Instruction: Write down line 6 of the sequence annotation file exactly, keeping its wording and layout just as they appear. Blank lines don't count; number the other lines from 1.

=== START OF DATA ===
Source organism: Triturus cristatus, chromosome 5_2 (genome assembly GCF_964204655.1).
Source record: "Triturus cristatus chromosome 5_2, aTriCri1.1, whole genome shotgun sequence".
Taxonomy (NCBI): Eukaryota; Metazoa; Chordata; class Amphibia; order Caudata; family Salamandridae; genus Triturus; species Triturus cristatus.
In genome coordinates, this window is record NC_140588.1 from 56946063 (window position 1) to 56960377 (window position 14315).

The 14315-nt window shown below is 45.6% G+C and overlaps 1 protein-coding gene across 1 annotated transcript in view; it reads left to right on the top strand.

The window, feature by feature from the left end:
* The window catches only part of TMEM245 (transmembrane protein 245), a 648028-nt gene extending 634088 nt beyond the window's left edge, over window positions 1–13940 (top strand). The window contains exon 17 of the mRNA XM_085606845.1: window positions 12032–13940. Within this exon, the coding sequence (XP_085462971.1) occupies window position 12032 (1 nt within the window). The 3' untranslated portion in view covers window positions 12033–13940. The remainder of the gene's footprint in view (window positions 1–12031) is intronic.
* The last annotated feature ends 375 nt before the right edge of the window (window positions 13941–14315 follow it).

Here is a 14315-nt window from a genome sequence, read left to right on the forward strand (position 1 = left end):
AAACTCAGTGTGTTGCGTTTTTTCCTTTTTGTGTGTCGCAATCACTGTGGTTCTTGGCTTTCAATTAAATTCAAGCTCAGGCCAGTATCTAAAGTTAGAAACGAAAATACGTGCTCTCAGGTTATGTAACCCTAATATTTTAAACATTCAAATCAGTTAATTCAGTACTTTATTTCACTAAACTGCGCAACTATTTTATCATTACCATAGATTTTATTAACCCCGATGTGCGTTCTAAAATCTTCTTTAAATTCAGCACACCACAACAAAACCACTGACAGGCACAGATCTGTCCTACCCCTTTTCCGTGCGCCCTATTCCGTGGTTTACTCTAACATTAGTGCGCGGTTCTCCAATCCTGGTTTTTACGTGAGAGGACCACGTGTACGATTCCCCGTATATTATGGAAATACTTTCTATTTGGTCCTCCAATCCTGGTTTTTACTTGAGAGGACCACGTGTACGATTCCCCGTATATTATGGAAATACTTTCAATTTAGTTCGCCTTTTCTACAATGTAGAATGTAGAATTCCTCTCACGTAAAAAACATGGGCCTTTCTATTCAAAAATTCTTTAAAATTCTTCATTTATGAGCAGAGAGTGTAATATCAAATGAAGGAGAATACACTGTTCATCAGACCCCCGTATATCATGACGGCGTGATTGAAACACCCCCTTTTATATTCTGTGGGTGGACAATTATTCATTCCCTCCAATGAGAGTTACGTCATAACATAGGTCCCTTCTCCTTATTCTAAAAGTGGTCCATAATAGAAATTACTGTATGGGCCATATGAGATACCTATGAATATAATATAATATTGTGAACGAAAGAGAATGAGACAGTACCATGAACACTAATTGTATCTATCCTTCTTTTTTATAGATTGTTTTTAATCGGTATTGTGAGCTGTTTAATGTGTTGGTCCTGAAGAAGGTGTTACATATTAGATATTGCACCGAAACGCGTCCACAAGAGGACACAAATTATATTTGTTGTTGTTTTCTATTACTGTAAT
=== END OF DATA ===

The window, feature by feature from the left end: